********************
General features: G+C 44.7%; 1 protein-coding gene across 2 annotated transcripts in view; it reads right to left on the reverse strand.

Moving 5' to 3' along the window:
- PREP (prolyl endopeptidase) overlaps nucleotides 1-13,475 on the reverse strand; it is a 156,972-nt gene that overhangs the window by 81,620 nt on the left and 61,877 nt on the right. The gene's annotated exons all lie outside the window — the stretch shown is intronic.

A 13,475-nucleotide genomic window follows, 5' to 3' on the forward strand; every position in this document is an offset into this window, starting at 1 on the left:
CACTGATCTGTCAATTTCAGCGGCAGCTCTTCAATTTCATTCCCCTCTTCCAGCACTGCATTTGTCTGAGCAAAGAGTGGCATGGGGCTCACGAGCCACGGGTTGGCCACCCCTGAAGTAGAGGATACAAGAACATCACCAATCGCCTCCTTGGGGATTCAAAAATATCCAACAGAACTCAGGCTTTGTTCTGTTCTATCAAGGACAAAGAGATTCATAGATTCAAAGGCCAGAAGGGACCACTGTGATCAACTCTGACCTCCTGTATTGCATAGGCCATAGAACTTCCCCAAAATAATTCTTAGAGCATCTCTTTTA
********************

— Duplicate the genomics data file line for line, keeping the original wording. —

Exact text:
General features: G+C 44.7%; 1 protein-coding gene across 2 annotated transcripts in view; it reads right to left on the reverse strand.

Moving 5' to 3' along the window:
- PREP (prolyl endopeptidase) overlaps nucleotides 1-13,475 on the reverse strand; it is a 156,972-nt gene that overhangs the window by 81,620 nt on the left and 61,877 nt on the right. The gene's annotated exons all lie outside the window — the stretch shown is intronic.

A 13,475-nucleotide genomic window follows, 5' to 3' on the forward strand; every position in this document is an offset into this window, starting at 1 on the left:
CACTGATCTGTCAATTTCAGCGGCAGCTCTTCAATTTCATTCCCCTCTTCCAGCACTGCATTTGTCTGAGCAAAGAGTGGCATGGGGCTCACGAGCCACGGGTTGGCCACCCCTGAAGTAGAGGATACAAGAACATCACCAATCGCCTCCTTGGGGATTCAAAAATATCCAACAGAACTCAGGCTTTGTTCTGTTCTATCAAGGACAAAGAGATTCATAGATTCAAAGGCCAGAAGGGACCACTGTGATCAACTCTGACCTCCTGTATTGCATAGGCCATAGAACTTCCCCAAAATAATTCTTAGAGCATCTCTTTTA